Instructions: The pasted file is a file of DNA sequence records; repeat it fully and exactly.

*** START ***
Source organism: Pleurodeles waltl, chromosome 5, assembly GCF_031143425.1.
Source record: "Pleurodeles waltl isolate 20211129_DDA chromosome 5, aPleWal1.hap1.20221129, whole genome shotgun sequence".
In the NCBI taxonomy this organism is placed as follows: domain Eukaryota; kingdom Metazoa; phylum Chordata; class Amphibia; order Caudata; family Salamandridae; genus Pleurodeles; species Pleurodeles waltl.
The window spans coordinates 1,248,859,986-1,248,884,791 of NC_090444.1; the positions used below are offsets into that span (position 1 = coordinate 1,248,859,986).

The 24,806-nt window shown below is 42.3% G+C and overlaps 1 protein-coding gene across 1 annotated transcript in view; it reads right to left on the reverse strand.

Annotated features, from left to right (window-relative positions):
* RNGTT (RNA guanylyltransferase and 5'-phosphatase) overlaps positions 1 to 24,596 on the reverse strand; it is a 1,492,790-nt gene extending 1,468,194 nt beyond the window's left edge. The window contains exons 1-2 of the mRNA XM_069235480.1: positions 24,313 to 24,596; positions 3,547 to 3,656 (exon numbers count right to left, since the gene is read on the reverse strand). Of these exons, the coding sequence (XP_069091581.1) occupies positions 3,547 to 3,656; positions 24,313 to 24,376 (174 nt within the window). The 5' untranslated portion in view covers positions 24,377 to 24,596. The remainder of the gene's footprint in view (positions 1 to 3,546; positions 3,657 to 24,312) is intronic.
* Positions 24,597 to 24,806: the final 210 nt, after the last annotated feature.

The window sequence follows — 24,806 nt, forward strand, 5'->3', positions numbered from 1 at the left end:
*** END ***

Source organism: Pleurodeles waltl, chromosome 5, assembly GCF_031143425.1.
Source record: "Pleurodeles waltl isolate 20211129_DDA chromosome 5, aPleWal1.hap1.20221129, whole genome shotgun sequence".
In the NCBI taxonomy this organism is placed as follows: domain Eukaryota; kingdom Metazoa; phylum Chordata; class Amphibia; order Caudata; family Salamandridae; genus Pleurodeles; species Pleurodeles waltl.
The window spans coordinates 1,248,859,986-1,248,884,791 of NC_090444.1; the positions used below are offsets into that span (position 1 = coordinate 1,248,859,986).

The 24,806-nt window shown below is 42.3% G+C and overlaps 1 protein-coding gene across 1 annotated transcript in view; it reads right to left on the reverse strand.

Annotated features, from left to right (window-relative positions):
* RNGTT (RNA guanylyltransferase and 5'-phosphatase) overlaps positions 1 to 24,596 on the reverse strand; it is a 1,492,790-nt gene extending 1,468,194 nt beyond the window's left edge. The window contains exons 1-2 of the mRNA XM_069235480.1: positions 24,313 to 24,596; positions 3,547 to 3,656 (exon numbers count right to left, since the gene is read on the reverse strand). Of these exons, the coding sequence (XP_069091581.1) occupies positions 3,547 to 3,656; positions 24,313 to 24,376 (174 nt within the window). The 5' untranslated portion in view covers positions 24,377 to 24,596. The remainder of the gene's footprint in view (positions 1 to 3,546; positions 3,657 to 24,312) is intronic.
* Positions 24,597 to 24,806: the final 210 nt, after the last annotated feature.

The window sequence follows — 24,806 nt, forward strand, 5'->3', positions numbered from 1 at the left end: